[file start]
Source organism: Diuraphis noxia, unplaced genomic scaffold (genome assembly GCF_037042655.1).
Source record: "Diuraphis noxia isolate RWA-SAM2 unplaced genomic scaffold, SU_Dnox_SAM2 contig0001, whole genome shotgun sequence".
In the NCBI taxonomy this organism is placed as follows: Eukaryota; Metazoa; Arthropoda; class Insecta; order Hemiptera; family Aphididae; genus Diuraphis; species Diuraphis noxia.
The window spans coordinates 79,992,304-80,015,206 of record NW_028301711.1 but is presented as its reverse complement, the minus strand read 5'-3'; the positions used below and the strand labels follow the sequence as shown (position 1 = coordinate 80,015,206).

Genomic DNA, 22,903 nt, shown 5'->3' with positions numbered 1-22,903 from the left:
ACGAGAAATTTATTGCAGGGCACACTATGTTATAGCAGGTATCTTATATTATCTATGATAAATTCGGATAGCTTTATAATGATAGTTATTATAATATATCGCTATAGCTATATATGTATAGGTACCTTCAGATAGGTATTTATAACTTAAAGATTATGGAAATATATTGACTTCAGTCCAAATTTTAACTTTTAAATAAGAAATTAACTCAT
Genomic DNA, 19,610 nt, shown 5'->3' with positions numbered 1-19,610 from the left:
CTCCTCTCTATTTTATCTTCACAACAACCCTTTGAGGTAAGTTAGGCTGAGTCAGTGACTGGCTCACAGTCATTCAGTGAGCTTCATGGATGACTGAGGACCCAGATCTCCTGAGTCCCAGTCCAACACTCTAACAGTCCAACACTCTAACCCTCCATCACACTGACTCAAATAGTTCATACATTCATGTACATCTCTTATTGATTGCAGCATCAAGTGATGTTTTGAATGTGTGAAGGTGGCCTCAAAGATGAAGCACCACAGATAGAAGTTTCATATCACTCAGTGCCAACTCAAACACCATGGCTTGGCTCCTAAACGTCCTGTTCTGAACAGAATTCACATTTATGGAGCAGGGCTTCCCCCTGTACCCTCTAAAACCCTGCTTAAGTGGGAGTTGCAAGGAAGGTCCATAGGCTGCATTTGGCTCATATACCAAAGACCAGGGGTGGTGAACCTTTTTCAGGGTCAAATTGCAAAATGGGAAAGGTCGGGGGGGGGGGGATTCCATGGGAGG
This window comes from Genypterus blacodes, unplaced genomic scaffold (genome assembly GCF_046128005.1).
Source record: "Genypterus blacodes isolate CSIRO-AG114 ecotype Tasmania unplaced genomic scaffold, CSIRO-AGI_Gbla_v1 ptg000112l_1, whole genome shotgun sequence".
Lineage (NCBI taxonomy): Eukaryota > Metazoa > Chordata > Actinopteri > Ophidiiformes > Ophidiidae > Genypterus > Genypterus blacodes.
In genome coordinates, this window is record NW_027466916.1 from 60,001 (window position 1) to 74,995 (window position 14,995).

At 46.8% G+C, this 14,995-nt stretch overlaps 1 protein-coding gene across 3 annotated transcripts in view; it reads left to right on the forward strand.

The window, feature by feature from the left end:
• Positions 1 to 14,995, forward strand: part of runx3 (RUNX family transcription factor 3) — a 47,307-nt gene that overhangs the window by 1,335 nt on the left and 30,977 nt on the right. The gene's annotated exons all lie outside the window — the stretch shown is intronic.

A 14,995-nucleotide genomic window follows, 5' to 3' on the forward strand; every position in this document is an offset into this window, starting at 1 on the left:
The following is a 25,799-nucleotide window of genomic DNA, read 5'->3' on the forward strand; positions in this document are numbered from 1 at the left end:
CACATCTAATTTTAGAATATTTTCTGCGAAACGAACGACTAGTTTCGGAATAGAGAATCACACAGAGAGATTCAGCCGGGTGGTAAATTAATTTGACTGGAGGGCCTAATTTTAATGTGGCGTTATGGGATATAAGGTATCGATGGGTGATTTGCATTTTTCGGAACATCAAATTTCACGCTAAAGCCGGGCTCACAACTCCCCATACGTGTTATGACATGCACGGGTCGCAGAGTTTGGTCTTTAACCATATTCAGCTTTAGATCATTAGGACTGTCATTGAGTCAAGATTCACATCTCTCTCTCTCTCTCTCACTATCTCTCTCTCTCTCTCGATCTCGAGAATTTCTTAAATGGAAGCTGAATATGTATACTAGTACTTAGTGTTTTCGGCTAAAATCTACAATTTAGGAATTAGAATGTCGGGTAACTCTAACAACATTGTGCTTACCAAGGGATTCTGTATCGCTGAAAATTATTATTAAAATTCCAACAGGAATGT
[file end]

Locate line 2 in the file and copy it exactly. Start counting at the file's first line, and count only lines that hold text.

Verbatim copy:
Source record: "Diuraphis noxia isolate RWA-SAM2 unplaced genomic scaffold, SU_Dnox_SAM2 contig0001, whole genome shotgun sequence".